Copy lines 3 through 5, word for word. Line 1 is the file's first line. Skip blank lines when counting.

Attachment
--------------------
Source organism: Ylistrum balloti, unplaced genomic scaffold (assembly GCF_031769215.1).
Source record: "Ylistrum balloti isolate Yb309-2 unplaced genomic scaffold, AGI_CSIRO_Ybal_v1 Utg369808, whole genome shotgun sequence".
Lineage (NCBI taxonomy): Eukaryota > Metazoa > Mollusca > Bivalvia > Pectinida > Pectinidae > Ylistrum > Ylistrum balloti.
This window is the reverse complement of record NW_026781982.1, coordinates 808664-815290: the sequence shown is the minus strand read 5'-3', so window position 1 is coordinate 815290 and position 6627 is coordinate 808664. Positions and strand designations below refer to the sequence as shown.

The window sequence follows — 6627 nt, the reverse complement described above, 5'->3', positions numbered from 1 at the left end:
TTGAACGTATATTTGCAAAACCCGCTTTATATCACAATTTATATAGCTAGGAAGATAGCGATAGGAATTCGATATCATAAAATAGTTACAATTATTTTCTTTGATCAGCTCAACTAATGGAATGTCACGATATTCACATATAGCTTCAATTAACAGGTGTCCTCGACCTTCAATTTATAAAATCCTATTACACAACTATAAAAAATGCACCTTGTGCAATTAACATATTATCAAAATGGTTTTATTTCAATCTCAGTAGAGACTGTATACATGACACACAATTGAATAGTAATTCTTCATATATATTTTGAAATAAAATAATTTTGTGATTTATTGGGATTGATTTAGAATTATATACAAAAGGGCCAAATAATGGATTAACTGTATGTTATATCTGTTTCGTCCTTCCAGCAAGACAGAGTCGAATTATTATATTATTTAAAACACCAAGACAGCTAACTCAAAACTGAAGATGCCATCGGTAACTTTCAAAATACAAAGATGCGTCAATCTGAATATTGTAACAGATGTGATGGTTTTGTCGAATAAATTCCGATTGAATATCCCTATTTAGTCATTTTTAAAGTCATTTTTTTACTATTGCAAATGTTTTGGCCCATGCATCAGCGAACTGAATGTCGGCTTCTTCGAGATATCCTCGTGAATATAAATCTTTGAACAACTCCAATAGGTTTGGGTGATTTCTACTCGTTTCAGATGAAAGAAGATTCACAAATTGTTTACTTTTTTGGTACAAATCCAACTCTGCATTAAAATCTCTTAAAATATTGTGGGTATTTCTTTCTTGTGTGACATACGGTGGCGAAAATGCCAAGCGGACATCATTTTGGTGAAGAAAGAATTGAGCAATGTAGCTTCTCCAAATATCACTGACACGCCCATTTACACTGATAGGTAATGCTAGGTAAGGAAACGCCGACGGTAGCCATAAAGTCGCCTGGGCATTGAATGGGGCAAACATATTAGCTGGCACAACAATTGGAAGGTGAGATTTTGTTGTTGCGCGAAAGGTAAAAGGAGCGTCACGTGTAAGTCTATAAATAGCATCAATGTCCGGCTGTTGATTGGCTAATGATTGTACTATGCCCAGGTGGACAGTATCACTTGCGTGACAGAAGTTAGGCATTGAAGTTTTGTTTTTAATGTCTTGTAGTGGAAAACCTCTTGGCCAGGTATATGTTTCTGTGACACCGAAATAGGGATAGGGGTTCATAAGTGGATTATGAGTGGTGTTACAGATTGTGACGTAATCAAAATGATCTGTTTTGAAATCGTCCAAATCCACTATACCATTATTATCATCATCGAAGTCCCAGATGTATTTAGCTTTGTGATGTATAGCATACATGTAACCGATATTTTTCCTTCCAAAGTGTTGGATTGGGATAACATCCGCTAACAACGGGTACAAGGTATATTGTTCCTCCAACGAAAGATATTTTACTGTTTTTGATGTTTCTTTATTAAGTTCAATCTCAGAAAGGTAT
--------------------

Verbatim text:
Lineage (NCBI taxonomy): Eukaryota > Metazoa > Mollusca > Bivalvia > Pectinida > Pectinidae > Ylistrum > Ylistrum balloti.
This window is the reverse complement of record NW_026781982.1, coordinates 808664-815290: the sequence shown is the minus strand read 5'-3', so window position 1 is coordinate 815290 and position 6627 is coordinate 808664. Positions and strand designations below refer to the sequence as shown.

The window sequence follows — 6627 nt, the reverse complement described above, 5'->3', positions numbered from 1 at the left end: